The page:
Quitting Your Day Job without a Safety Net
As a freelance web content writer, finding the ideal moment to quit your day job for full-time self-employment can be a tricky process. Although you might be dying to put in your two-week’s notice, flip your boss the bird and ride off into the sunset of your new freelance career, most of the “so-called experts” out there recommend that you have at least a six-month emergency fund and a full roster of clients on hand before you even start inching towards the door.
But this is the real world! You and I both know that things don’t always go the way the financial experts tell us that they should – and I’ve found that, for many freelance writers, this results in a tremendous amount of confusion as to when the appropriate time is to actually make the leap to self-employment.
So today, I want to share with you one of my experiences leaving a day job (I’ve actually made the leap three times, though under similar circumstances in each case). I’m not saying that this is the right or wrong way to make the move to self-employment for everybody – I just want you to be aware that there are other options out there besides waiting until every single one of your ducks is in the proverbial row.
Self-employment, take #1
If you choose to follow the recommendations of most business and financial professionals out there, you’ll need to have all of the following in place before you even consider leaving the comfort of a steady job:
- Six months of emergency savings (but preferably at least 12 – you know how the economy is…)
- A partner with a steady job that offers benefits
- A full load of freelance clients to ease the transition into self-employment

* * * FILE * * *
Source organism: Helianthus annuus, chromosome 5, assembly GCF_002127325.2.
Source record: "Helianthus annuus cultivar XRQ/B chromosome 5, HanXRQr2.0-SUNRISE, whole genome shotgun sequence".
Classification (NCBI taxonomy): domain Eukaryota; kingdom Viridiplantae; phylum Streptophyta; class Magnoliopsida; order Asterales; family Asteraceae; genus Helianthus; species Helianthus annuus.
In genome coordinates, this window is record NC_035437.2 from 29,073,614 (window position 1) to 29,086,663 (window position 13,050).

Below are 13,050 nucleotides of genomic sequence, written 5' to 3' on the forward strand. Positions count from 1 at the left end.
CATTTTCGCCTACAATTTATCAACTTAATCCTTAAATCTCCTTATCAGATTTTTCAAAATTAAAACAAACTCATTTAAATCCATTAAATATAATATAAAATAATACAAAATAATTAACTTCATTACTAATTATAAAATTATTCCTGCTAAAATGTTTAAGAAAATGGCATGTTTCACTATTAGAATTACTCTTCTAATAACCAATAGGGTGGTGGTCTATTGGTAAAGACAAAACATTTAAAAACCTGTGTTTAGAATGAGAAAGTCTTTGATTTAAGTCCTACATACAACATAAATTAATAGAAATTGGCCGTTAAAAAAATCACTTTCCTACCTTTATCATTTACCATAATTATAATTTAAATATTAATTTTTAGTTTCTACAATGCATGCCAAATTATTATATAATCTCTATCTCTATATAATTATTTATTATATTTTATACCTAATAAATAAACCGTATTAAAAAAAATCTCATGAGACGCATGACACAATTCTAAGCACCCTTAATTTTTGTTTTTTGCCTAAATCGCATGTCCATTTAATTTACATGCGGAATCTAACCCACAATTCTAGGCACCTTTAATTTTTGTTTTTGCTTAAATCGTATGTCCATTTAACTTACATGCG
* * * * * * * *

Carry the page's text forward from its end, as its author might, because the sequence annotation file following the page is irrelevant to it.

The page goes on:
- No outstanding consumer debt
- A five-year business plan, complete with income projections and estimated expenses
When I left my day job to pursue full-time freelancing for the second time in February 2012, I had exactly one of these things.
I did not have six months of emergency savings – in fact, I barely had enough in the bank to cover one month of expenses if my freelance career failed miserably. I did not have a partner with a steady job. My husband actually quit his job the same weekend that I did, making for two sets of extremely nervous parents. And while I had made some strides towards paying down our bills, we still carried more debt than I would have otherwise liked into those first few months of self-employment (thanks, failed engine timing belt!).
I didn’t then – and still don’t now – have a business plan (which I really, really should do one of these days…).
What I did have was a full load of clients. When I made the decision to start working towards self-employment in July 2011, I immediately started looking for good clients who paid decent rates and needed regular work. By the time I was ready to leave my job the next February, I was earning as much from these clients as I was from my day job. Because of this, I knew that we’d be financially okay in the short run – even if things went sour later on down the road.
Why I made the leap early
My original plan was to leave my day job in July 2012, which certainly would have put us on more stable financial ground. But by February, I was done. A number of different elements at my day job had deteriorated, and the reality of balancing a full-time job with a full load of freelance clients had done a number on my health (no joke – I was sick for four months straight with a series of miserable colds).